All sexual activity outside of heterosexual marriage is illegal in the United Arab Emirates and carries a penalty of “confinement for a minimum period of one year” (UAE Penal Code article 356). Penalties for homosexuality include jail terms and fines. Whilst there are no recorded cases of the death penalty being incurred for consensual anal intercouse, the UAE Penal Code is ambiguous as to whether homosexuality is punishable by death. [source].

    I have read brilliant books written by people who happen to be gay. I have read amazing, life-changing books which include LGBT characters. Have you? What do you think about a government that punishes people who are gay? What would it be like for you and your kids not to be able to read books featuring a diverse range of characters, including LGBT characters?

    I want my children and all children to recognise that we are all equal and worthy of dignity. Books such as Chris Riddell’s new Little Book of Big Freedoms featuring sixteen drawings illustrating the freedoms of the Human Rights Act are great for sharing together as a family, but I also need to show my kids that I walk the walk, and not just talk the talk and by voicing my concerns over the sponsorship of this particular book festival, I’m living by my values.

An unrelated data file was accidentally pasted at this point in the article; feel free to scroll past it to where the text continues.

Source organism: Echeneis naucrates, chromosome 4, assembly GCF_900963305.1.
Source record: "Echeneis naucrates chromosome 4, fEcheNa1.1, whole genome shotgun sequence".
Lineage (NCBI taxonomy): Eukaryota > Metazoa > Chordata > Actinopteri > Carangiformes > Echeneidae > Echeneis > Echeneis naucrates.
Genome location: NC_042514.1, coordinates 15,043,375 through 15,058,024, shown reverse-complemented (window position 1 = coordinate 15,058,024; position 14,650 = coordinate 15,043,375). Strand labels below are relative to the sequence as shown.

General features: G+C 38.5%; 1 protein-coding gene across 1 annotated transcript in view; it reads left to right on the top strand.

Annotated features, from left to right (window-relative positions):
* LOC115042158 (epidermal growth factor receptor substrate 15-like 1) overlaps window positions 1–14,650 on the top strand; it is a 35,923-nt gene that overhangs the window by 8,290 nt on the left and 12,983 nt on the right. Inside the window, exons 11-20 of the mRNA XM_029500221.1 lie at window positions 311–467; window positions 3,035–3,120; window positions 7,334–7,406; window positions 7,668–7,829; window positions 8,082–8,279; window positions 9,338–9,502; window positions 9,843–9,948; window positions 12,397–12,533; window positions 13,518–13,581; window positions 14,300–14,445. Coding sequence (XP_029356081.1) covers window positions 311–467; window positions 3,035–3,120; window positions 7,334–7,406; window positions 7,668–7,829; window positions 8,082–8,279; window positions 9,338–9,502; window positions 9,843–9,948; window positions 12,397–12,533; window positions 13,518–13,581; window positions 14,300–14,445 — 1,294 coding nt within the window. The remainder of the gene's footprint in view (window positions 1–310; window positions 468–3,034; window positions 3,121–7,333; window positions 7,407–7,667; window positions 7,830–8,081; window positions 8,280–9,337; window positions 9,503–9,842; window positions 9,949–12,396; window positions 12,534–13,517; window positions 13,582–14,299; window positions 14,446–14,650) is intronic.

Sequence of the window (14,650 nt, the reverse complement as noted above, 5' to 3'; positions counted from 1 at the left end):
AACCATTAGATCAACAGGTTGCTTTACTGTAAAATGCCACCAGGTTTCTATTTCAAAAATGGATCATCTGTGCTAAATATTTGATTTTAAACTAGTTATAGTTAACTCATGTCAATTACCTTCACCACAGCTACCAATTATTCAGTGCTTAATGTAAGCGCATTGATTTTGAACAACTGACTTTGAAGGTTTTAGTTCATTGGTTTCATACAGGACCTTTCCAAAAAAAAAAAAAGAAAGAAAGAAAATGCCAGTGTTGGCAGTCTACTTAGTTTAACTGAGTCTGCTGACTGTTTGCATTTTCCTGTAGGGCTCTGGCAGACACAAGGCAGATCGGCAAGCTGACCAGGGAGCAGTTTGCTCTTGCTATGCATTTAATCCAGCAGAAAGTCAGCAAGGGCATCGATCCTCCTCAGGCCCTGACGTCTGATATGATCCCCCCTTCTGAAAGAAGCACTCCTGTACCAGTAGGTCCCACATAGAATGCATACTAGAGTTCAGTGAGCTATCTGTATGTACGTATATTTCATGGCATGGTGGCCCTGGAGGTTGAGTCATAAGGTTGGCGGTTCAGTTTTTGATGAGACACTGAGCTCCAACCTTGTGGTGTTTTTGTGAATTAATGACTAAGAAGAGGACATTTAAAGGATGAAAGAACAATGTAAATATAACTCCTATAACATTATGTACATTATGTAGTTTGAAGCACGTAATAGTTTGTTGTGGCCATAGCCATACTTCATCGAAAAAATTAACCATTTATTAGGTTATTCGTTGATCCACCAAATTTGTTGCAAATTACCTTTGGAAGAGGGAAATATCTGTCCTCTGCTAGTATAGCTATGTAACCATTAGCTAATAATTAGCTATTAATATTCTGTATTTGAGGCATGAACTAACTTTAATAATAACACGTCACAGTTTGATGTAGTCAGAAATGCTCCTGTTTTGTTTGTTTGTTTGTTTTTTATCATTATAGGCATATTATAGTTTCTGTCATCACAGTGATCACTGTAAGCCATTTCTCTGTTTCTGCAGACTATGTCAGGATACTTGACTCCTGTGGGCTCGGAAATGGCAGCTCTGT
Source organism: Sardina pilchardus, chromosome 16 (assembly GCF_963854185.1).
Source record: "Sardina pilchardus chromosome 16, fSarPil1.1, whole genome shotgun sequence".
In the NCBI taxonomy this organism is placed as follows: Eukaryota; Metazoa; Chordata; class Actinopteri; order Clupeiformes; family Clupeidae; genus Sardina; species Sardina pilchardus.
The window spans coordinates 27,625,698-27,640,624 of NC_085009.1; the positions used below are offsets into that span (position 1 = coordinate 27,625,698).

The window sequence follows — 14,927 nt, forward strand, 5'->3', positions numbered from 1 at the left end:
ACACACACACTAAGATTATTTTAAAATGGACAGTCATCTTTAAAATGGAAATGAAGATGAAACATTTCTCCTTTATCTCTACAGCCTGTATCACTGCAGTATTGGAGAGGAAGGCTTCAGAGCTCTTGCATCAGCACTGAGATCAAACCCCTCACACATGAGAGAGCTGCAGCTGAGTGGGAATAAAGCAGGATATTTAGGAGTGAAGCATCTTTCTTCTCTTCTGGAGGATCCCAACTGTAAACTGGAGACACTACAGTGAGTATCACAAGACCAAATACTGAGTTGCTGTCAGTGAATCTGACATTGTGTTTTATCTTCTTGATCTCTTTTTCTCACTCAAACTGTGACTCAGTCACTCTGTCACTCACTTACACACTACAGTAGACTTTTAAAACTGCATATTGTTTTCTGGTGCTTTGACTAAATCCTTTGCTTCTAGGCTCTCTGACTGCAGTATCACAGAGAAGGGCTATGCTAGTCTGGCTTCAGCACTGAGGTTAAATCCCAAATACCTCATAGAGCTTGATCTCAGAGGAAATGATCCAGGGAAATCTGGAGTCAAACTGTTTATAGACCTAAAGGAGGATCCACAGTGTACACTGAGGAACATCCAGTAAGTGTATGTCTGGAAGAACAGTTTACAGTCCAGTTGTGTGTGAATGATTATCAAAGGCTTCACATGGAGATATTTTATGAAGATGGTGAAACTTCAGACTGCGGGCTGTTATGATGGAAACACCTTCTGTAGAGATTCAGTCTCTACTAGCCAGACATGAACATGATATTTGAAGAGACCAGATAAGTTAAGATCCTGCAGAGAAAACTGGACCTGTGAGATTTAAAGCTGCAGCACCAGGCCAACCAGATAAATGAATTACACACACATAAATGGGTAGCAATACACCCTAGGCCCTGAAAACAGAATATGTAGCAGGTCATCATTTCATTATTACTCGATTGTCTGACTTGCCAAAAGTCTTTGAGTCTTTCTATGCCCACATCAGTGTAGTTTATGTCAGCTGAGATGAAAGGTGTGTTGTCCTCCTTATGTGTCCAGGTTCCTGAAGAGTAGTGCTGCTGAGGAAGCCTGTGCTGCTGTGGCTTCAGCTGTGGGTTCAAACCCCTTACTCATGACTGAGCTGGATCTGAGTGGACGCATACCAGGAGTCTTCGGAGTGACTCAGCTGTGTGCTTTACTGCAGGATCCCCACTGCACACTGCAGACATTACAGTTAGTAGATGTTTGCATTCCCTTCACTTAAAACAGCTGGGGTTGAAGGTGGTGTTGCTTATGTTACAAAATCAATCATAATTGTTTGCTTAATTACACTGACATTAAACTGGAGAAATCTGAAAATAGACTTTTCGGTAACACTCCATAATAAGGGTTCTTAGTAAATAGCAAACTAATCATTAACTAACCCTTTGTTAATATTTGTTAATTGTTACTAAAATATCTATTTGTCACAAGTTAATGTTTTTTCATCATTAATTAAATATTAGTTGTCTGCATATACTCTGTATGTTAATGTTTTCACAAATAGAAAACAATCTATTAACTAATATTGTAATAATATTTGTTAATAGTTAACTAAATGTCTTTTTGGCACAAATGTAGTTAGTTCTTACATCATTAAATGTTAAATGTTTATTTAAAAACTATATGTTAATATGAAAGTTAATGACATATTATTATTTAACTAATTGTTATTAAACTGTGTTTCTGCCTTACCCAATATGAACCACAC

I want my children and all children to grow up in a world where the natural environment hasn’t been destroyed beyond all recognition by our selfishness. I believe climate change is the single biggest threat to all our lives and I endeavour to do what I can to minimize my impact on the planet.

    Following the recent flooding in the UK, widely recognised as a symptom of climate change [source 1 2] many in the UK book community have rallied to support the bookshops who have suffered terribly as a result of flooding. This is wonderful and inspiring, but if we don’t address the root cause of such environmental disasters, don’t we undermine such support? Flying contributes massively to the release of CO2 (and other emissions) into the environment and yet it attempts to limit aviation induced CO2 were left out 2015 Paris Climate agreement. What this means to me is that we have to take individual responsibility, that we can’t rely on our political representatives (hah!), and consequently I have to take personal decisions which limit what I do. Just because I can fly, should I?

    As it happens a few years back I was invited to attend and run workshops at a children’s book festival overseas but I turned down the opportunity because it would have meant taking a long haul flight and thereby doubling the amount of CO2 in the environment that year as a result of actions I’m personally responsible for (based on electricity use, gas use and other transport use).